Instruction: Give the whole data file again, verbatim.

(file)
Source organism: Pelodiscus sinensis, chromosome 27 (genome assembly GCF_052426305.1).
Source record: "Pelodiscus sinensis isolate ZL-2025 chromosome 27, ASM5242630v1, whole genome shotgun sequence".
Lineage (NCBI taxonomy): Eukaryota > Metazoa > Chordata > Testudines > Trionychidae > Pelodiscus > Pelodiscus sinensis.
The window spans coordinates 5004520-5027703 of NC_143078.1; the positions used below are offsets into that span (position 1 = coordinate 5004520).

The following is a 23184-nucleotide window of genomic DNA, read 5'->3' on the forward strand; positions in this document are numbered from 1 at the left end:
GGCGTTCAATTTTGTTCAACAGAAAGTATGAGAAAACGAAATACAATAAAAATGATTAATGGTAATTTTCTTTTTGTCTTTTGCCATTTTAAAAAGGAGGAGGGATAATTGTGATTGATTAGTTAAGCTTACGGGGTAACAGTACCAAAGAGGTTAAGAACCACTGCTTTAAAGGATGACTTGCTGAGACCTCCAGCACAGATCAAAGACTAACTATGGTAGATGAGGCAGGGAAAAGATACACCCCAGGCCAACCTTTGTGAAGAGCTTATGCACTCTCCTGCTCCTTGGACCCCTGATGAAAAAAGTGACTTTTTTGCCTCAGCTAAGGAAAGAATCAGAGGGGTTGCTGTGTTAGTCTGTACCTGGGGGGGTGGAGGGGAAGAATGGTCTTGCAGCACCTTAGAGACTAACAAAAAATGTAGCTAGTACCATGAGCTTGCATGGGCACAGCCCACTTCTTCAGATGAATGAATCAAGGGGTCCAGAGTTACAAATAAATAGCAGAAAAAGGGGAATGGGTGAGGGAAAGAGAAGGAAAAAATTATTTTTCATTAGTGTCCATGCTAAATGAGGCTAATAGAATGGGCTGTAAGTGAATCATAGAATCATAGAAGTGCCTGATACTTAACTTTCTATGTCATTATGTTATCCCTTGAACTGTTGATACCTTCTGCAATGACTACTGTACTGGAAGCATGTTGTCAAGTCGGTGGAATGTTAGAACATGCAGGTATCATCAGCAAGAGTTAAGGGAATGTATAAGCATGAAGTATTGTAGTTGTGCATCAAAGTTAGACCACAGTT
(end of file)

Source organism: Pelodiscus sinensis, chromosome 27 (genome assembly GCF_052426305.1).
Source record: "Pelodiscus sinensis isolate ZL-2025 chromosome 27, ASM5242630v1, whole genome shotgun sequence".
Lineage (NCBI taxonomy): Eukaryota > Metazoa > Chordata > Testudines > Trionychidae > Pelodiscus > Pelodiscus sinensis.
The window spans coordinates 5004520-5027703 of NC_143078.1; the positions used below are offsets into that span (position 1 = coordinate 5004520).

The following is a 23184-nucleotide window of genomic DNA, read 5'->3' on the forward strand; positions in this document are numbered from 1 at the left end:
GGCGTTCAATTTTGTTCAACAGAAAGTATGAGAAAACGAAATACAATAAAAATGATTAATGGTAATTTTCTTTTTGTCTTTTGCCATTTTAAAAAGGAGGAGGGATAATTGTGATTGATTAGTTAAGCTTACGGGGTAACAGTACCAAAGAGGTTAAGAACCACTGCTTTAAAGGATGACTTGCTGAGACCTCCAGCACAGATCAAAGACTAACTATGGTAGATGAGGCAGGGAAAAGATACACCCCAGGCCAACCTTTGTGAAGAGCTTATGCACTCTCCTGCTCCTTGGACCCCTGATGAAAAAAGTGACTTTTTTGCCTCAGCTAAGGAAAGAATCAGAGGGGTTGCTGTGTTAGTCTGTACCTGGGGGGGTGGAGGGGAAGAATGGTCTTGCAGCACCTTAGAGACTAACAAAAAATGTAGCTAGTACCATGAGCTTGCATGGGCACAGCCCACTTCTTCAGATGAATGAATCAAGGGGTCCAGAGTTACAAATAAATAGCAGAAAAAGGGGAATGGGTGAGGGAAAGAGAAGGAAAAAATTATTTTTCATTAGTGTCCATGCTAAATGAGGCTAATAGAATGGGCTGTAAGTGAATCATAGAATCATAGAAGTGCCTGATACTTAACTTTCTATGTCATTATGTTATCCCTTGAACTGTTGATACCTTCTGCAATGACTACTGTACTGGAAGCATGTTGTCAAGTCGGTGGAATGTTAGAACATGCAGGTATCATCAGCAAGAGTTAAGGGAATGTATAAGCATGAAGTATTGTAGTTGTGCATCAAAGTTAGACCACAGTT